Storck Scenero Disc

Cast your gaze back but a few years and the very thought of a disc brake-equipped road bike would have been anathema. Now they’re 10 a penny.

Futureproof stopping

Okay, given the price of this Storck perhaps they’re not quite that common, but they’re certainly going to be part of the future. Even the never-knowingly forward-looking UCI has sanctioned their use in road races. So, what advantages do disc brakes have?

Related: Road disc brakes: everything you need to know


Well, quite a few. They may not win the low-weight battle, but when it comes to braking the discs have it – every time and in all conditions. They also enable the rim to do away with the braking track, leaving it free to concentrate on strength and aerodynamics, which greatly improves wheel lifespan.

The thru-axles and stem require a T25 Torx key, and this is where it lives

Efficient speed-merchant

You can

Source: Bike Radar

Seven ways to get fit this year

As much as we’d all like to just ‘be faster and fitter’, a vague goal like that is never going to be achievable without specific action. We asked seven cycling fitness experts to offer their advice and to suggest some fun and practical ways to make small but effective changes in your routine that will result in you becoming faster and fitter.

1. Find a group ride – or create one

“There are a variety of studies showing that any sort of resolution — especially those around fitness — are much more successful when at least one other person is involved,” said John Verheul of JBV Coaching. “There’s just a higher degree of accountability. You’re not just letting yourself down when you don’t ride, you’re letting down your partners as well.

“So maybe you live somewhere where group rides don’t exist, or there are very few riders at your ability level. That’s okay; start out with one or two other people, so there’s a shared commitment. Another benefit is that you will improve at group riding.”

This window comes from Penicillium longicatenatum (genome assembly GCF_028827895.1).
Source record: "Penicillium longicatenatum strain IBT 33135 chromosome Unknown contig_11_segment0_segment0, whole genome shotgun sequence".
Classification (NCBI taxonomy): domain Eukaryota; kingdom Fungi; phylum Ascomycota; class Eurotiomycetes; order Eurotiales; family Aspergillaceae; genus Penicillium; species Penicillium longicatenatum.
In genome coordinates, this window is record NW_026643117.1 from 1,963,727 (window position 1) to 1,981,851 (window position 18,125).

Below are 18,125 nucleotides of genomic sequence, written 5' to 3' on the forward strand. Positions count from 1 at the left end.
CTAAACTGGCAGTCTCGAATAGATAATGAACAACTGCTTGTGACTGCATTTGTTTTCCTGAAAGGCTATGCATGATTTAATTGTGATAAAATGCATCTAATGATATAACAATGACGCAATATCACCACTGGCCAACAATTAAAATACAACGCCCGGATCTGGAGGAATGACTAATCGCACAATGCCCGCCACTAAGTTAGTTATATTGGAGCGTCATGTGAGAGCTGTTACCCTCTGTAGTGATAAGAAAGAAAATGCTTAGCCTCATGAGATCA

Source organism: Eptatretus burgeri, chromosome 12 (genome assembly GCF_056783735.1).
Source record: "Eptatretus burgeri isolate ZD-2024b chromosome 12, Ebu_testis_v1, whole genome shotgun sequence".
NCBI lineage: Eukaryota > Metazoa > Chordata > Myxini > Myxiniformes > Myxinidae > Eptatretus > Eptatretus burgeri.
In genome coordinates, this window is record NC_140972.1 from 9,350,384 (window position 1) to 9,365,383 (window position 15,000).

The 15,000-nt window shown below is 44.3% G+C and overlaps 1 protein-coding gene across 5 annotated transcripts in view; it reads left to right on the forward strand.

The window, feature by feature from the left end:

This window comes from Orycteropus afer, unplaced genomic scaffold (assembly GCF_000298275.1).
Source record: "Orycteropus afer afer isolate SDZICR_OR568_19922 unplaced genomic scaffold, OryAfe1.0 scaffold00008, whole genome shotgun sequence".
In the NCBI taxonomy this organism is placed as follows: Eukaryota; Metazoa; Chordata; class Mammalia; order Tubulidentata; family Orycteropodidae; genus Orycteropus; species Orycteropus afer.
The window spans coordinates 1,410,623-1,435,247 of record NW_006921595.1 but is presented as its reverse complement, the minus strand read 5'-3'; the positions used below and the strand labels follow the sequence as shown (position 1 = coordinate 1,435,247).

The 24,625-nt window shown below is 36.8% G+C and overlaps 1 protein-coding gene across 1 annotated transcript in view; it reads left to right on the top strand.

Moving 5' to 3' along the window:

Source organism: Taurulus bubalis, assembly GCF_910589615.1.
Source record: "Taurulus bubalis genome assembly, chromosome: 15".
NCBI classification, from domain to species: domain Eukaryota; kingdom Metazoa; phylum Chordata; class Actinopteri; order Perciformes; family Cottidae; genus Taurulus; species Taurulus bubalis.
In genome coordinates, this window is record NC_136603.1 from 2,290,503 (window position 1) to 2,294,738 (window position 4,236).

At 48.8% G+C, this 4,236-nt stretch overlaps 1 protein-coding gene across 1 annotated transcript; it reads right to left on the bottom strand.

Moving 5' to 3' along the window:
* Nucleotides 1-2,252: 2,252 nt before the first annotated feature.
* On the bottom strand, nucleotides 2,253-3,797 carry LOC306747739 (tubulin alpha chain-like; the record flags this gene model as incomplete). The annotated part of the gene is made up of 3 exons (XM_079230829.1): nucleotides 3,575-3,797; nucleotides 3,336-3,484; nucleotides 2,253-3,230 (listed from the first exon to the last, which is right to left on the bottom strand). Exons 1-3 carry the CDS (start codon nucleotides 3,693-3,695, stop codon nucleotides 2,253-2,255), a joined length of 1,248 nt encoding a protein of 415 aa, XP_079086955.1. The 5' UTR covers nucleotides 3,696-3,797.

Camaraderie and a good draft are two of many reasons to ride with a group

2. Treat yourself to a new piece of gear

If you’ve bought you a new bike recently, good for you! You’ll certainly be itching to ride it. If not, investing in something like a good pair of bib shorts to give you an incentive to get out the door.

3. Adjust your day by one hour

4. Get a training plan

5. Get a training tool

6. Get professional help

7. Sign up for an event

You can

Source: Bike Radar

11spd: This week’s best new bike gear

Enjoying the holiday season? We sure are.

However, a Friday is a Friday and no Christmas dinners or New Year’s parties will stop us from bringing you the latest bike gear to land at our doors. Yep, it’s the very first 11spd gear round-up of 2016, and rest assured, we’ll be back every Friday.

Below we look at some of the newest mountain and road bike gear we’ll be testing for the first few months of this year.


Scott Solace 10 Disc

We’re not going to lie, we’re pretty excited about this bike. Pitched as a sporty endurance bike, this 2016 Solace 10 Disc features a full carbon frame that’s designed to be stiff through the head tube, down tube, bottom bracket and chainstays, while comfortable through the remaining tubes.

The frame also features all the latest trimmings, including 12mm thru-axles, flat-mount disc calipers, tapered head tube and interchangeable internal cable routing.

Avanti Corsa ER 2

Fuji SL 1.5

OTTO derailleur tuning system

Polar M450

Capo Special Edition M90 kit

Park Tool DAG-2.2

Dharco women’s clothing

Thule 594XT Sidearm

Taggio Pro pump head

Specialized Women’s 2FO ClipLite shoes

You can

Source: Bike Radar

The top six road stories of 2015

After years of slow evolution in the road bike world, 2015 ushered in a few big trends.

This year we saw aero bikes that delivered that elusive mix of speed and great ride quality. We were swept up in a tidal wave of gravel/adventure/still-don’t-have-a-singular-term-for-them bikes, which in turn celebrate two other big trends in road bikes: disc brakes and wide tires. Finally, 2015 was the year of digital quantification — witness the slew of power meters, cycling computers, integrated heart-rate monitors, fitness tools, etc. — as well as virtual cycling, with Zwift having entered the roadie lexicon.

Here we take a look back at the six big stories of 2015.


Aero road bikes

Cervélo can be credited with the first major aero road bike, dating back to the 2002 Soloist. But Trek and Specialized stole the show this year, with the Madone and the Venge ViAS, with impressive wind-tunnel numbers and equally impressive ride quality. The Madone and the ViAS have very different road manners, the former being eerily smooth and the latter feeling just like a Tarmac.